Wednesday, January 9, 2008

My Favorite Spot in Portugal

My favorite part of our trip to Portugal was the visit to Obidos, late on December 30th. Until the 15th century, Obidos stood on the coast. (The coast has now shifted about 14 miles west to where Peniche currently is.) It contains a 10th century castle and ramparts that encircle the entire village. (Thus the name “Obidos” from the Latin oppidum for walled in city or fortress.) Until the middle of the 12th century it was the property of the Moors. In 1148, as part of the Reconquista going on in Portugal and Spain, Christians took it. Beginning in the 13th century, Obidos became the traditional wedding gift given by Portuguese kings to their queens.

The town is surrounded by farmland, vineyards, and (though it was twilight as we arrived) I think I even saw an old fashioned windmill or two. Inside the walls are narrow, cobblestone streets and whitewashed houses with the traditional terracotta roofs we saw in most villages we explored. Several of the houses seemed to be lined with the beautiful tiles of the 17th and 18th centuries, though the crowds made it impossible to stop and look carefully at any of them.

As you approach Obidos during the Christmas season, you notice that the castle and ramparts are all encircled in lights. The main street which cuts through the town, goes through the praca that houses the Igreja de Santa Maria, and ends at the castle, has strings lights suspended overhead, huge varieties of decorated Christmas trees along its way, and periodically other types of Christmas decorations. When we arrived, the police were directing vehicles away from the town, which was packed to overflowing. But, because so many people wanted to see the special decorations and be part of the Christmas-New Year’s celebration, they were parking along the main roads outside of the town and hiking into the area. We were pretty sure that all we were going to get to see was the outside of the lit village walls but Joachim, our driver, told the police that we were Americans who had traveled to Portugal specifically to see Obidos during this special event. We were not only allowed through the barricades but allowed to park right next to the beginning of the “celebration walk” down the main street. Go figure!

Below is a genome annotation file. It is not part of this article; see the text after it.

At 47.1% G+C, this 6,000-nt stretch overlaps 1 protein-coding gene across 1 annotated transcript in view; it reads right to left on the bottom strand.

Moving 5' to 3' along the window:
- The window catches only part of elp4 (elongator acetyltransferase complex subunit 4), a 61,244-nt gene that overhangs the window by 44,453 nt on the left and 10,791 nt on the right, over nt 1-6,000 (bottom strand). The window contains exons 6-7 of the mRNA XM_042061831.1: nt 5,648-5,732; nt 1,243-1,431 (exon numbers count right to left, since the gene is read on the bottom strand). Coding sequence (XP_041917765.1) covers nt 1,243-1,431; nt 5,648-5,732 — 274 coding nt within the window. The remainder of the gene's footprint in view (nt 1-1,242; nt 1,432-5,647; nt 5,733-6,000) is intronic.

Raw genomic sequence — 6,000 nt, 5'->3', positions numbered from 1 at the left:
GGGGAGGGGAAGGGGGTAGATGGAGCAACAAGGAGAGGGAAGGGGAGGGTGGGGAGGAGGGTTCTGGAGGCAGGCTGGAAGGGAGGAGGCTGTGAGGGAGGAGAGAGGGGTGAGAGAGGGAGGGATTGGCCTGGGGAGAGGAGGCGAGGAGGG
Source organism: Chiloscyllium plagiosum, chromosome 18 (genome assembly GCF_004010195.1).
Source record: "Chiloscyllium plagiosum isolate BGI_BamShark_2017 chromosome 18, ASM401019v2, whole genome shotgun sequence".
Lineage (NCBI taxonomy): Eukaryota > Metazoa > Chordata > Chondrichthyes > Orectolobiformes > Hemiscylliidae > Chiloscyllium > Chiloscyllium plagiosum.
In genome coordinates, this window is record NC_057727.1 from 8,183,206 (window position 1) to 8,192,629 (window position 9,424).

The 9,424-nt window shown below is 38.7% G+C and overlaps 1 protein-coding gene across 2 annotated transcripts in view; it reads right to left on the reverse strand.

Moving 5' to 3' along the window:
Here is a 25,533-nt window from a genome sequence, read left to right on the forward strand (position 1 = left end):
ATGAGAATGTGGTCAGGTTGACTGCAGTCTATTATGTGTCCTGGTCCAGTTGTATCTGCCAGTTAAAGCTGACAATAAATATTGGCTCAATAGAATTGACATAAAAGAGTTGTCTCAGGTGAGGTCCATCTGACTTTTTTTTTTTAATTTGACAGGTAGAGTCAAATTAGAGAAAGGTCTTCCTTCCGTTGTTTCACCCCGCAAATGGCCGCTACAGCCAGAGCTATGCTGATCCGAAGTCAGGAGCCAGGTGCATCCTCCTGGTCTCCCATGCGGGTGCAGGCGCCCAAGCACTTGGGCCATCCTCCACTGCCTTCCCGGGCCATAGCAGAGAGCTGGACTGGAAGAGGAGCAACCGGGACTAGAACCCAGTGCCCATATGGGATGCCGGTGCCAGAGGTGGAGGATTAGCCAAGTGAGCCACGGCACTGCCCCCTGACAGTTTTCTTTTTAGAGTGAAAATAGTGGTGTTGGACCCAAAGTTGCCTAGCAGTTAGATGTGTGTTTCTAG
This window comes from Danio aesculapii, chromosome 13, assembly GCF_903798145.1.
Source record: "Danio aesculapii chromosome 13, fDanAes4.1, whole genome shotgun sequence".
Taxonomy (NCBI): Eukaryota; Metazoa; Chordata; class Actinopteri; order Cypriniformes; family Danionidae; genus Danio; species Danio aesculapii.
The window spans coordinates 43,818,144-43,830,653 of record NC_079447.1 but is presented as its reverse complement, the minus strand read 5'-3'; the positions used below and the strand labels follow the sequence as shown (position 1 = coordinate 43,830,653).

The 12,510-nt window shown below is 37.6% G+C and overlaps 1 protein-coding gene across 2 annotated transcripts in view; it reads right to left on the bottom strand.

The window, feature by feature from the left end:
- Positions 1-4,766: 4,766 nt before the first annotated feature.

We entered the city through the Porta de Vila, the southern town gate which was decorated with tiles. Along with the rest of the jostling crowd, we moved quickly through the lit main street, glancing at the decorations as we went and enjoying the smell of the roasting chestnuts coming from several venders’ booths along the way.

At one point we all paused because Becca wasn’t with us anymore. I made my way back a block or two and found her stopped as one of the turns in the road, shopping and talking in a combination of French and Spanish with a local man who made some earrings she was interested in buying.

We continued toward the castle, stopping along the way for the traditional Christmas drink of "Ginjinha de Obidos" (a liqueur similar to sherry made with Ginja berry), which is served in cups made of chocolate.

A little later, we arrived at the Igreja de Santa Maria, which was outlined in white lights and a large nativity scene set up in the praca.

Because it was getting late, rather than continuing through the main street to the castle, we decided to cut through side streets—in the process seeing a little of the rest of the village that wasn’t decorated for the holidays—and circle back to the car.

While I enjoyed the rest of my time in Portugal, Obidos will be what I will most remember about the trip. Being there gave me more of a sense of the history of the area than I felt in any of the places more formally set up to “capture” history—the Castelo de Sao Jorge, the winding streets of the Alfama, the Abbey at Batalha, or the Palacio Nacional de Queluz. And being in a crowd that was 99% Portuguese—who hadn’t come to the place as tourists, but to stand in this ongoing Portuguese tradition and celebrate the holidays together—also added to the special feeling of the place.

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